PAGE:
The sister and parents of Israel Hernandez-Llach, the 18-year-old who died shortly after he was tasered by a police officer, were joined by more than 300 supporters -- many from South Florida's Colombian American and art communities -- at a vigil held Saturday afternoon.
They cried for justice for the up-and-coming Colombian-American artist who died Tuesday morning, after Miami Beach police tased him for running away from them after they say he sprayed graffiti on a wall on a vacant building.
This became the backdrop of this bereavement on the corner of Collins Avenue and 71st Street.
"We thank you from the bottom of our hearts that you came here today," said Offir Hernandez, Israel's sister. "Only united we can be strong."
"I've known him for a very long time," said one girl. "I don't think anybody should be punished for something that they love so much. Art is not a crime."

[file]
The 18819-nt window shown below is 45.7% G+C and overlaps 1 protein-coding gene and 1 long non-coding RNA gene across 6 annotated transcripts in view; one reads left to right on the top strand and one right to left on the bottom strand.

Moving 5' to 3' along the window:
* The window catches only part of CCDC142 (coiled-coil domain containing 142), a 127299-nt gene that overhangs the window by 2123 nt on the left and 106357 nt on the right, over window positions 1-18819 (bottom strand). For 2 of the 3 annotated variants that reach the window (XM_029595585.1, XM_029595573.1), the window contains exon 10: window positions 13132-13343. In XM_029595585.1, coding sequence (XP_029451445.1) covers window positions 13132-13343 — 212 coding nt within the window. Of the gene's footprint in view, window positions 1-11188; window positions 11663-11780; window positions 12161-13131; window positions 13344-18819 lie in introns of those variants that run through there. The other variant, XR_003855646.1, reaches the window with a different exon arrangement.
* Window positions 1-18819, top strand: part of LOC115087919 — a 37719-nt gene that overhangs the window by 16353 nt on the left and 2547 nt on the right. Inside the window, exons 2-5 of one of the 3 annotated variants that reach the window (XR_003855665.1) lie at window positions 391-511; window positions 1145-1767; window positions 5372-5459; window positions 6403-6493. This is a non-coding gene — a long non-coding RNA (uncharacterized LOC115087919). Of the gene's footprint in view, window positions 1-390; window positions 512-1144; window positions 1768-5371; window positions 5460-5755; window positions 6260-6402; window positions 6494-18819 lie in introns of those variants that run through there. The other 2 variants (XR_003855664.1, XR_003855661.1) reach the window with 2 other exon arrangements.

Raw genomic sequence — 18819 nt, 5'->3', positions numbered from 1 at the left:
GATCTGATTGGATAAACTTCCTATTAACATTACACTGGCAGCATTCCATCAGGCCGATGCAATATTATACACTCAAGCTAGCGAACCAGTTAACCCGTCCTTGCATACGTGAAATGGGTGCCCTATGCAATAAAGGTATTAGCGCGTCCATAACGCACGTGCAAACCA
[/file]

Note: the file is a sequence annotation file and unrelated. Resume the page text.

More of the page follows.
The Colombian-American group America's Community Center released a statement Saturday, saying police went too far.
"It is both beyond belief and completely unacceptable that such a tragic incident occurred," reads the statement. "The Hernandez family came to America from their native Colombia looking for a better and safer life. They were looking for the American dream. This is not supposed to happen in the United States."
"I'm an immigrant from Venezuela, an artist and poet, and Israel could have been me," said Juan Morales.
"I want to remind you guys this is a peaceful support, peaceful," said Offir Hernandez.
The vigil was held following Thursday's confrontational protest against a small number of police. The young demonstrators went as far as to tag the same wall while shouting expletives at officers, to do to them what was done to their friend, nicknamed "Reefa."